Manilov's and Korobochka's Similar Character Flaws
In Nikolai Gogol's Dead Souls, the character flaws and business dealings of two landowners illustrate the novel's message about human values. The first two characters with which the reader becomes acquainted, Manilov and Korobochka, display disregard for the well-being of others. Manilov's lack of concern stems from a careless attitude, but Korobochka is a blatantly selfish recluse. The author symbolically portrays these traits in his descriptions of the two estates, the two landowners, and their reactions to Chichikov's proposal. This symbolism is aimed at guiding the reader to a conclusion about the importance of concerning oneself with those who surround us.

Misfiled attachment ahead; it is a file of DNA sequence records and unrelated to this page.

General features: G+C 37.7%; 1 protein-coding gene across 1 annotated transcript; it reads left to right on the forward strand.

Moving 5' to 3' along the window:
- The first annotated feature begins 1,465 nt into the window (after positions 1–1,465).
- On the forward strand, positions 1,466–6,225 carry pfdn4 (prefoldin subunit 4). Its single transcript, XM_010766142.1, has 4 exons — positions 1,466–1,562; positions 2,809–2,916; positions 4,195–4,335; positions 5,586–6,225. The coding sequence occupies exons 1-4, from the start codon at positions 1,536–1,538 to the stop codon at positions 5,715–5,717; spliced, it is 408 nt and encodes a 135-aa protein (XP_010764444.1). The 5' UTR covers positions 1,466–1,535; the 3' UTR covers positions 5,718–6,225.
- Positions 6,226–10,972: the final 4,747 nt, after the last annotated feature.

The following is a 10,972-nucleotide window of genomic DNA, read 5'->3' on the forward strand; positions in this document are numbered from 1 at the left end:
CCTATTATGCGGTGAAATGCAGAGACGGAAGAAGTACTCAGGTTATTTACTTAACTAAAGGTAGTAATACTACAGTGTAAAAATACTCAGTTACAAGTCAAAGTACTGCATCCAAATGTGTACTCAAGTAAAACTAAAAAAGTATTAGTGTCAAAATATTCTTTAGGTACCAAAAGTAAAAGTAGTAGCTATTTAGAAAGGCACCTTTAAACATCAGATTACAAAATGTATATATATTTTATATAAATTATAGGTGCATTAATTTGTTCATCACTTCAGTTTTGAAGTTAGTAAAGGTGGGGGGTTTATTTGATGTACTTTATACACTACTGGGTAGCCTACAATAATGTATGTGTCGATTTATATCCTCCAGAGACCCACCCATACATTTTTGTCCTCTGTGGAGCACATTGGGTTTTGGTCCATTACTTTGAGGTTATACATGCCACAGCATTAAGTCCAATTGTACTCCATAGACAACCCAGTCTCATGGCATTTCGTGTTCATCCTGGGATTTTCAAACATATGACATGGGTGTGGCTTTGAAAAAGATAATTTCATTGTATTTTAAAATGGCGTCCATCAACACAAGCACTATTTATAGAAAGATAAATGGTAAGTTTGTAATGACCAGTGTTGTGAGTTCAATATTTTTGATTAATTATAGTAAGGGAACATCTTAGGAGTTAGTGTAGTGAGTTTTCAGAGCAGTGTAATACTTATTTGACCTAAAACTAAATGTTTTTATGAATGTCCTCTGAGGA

Manilov's careless stupidity is characterized in Chichikov's travels to "Manilovka." The directions that Manilov gives to Chichikov are far from being correct, which thoroughly frustrates Chichikov. In fact, as the narrator points out, "had it not been for two muzhiks they met, things would hardly have gone well for them" (19). This is symbolic of Manilov's character, and leads the reader to believe that he is extremely careless in his dealings with others. Although simple in nature, this representation of Manilov is quite...
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